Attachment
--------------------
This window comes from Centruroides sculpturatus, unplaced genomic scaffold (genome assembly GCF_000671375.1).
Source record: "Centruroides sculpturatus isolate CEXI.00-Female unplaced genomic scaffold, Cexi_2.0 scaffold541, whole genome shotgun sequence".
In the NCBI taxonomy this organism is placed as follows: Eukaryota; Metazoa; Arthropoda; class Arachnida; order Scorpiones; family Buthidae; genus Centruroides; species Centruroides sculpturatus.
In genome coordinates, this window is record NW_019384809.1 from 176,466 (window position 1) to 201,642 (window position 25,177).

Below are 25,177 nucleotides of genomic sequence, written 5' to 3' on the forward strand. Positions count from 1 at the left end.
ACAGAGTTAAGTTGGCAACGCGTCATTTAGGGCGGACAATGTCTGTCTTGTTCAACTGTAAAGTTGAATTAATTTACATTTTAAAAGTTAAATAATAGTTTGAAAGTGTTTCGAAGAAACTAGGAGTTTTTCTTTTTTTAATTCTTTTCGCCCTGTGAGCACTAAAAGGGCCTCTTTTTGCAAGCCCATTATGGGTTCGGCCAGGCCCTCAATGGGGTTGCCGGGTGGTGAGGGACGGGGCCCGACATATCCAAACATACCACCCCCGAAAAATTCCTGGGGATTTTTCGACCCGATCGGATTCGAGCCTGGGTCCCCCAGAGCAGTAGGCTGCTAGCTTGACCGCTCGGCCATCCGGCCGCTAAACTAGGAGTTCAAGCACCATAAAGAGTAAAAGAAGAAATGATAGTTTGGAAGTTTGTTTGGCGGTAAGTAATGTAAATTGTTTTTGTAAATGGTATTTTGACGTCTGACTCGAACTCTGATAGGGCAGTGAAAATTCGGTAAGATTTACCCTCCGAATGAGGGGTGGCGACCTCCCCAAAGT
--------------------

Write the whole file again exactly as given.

This window comes from Centruroides sculpturatus, unplaced genomic scaffold (genome assembly GCF_000671375.1).
Source record: "Centruroides sculpturatus isolate CEXI.00-Female unplaced genomic scaffold, Cexi_2.0 scaffold541, whole genome shotgun sequence".
In the NCBI taxonomy this organism is placed as follows: Eukaryota; Metazoa; Arthropoda; class Arachnida; order Scorpiones; family Buthidae; genus Centruroides; species Centruroides sculpturatus.
In genome coordinates, this window is record NW_019384809.1 from 176,466 (window position 1) to 201,642 (window position 25,177).

Below are 25,177 nucleotides of genomic sequence, written 5' to 3' on the forward strand. Positions count from 1 at the left end.
ACAGAGTTAAGTTGGCAACGCGTCATTTAGGGCGGACAATGTCTGTCTTGTTCAACTGTAAAGTTGAATTAATTTACATTTTAAAAGTTAAATAATAGTTTGAAAGTGTTTCGAAGAAACTAGGAGTTTTTCTTTTTTTAATTCTTTTCGCCCTGTGAGCACTAAAAGGGCCTCTTTTTGCAAGCCCATTATGGGTTCGGCCAGGCCCTCAATGGGGTTGCCGGGTGGTGAGGGACGGGGCCCGACATATCCAAACATACCACCCCCGAAAAATTCCTGGGGATTTTTCGACCCGATCGGATTCGAGCCTGGGTCCCCCAGAGCAGTAGGCTGCTAGCTTGACCGCTCGGCCATCCGGCCGCTAAACTAGGAGTTCAAGCACCATAAAGAGTAAAAGAAGAAATGATAGTTTGGAAGTTTGTTTGGCGGTAAGTAATGTAAATTGTTTTTGTAAATGGTATTTTGACGTCTGACTCGAACTCTGATAGGGCAGTGAAAATTCGGTAAGATTTACCCTCCGAATGAGGGGTGGCGACCTCCCCAAAGT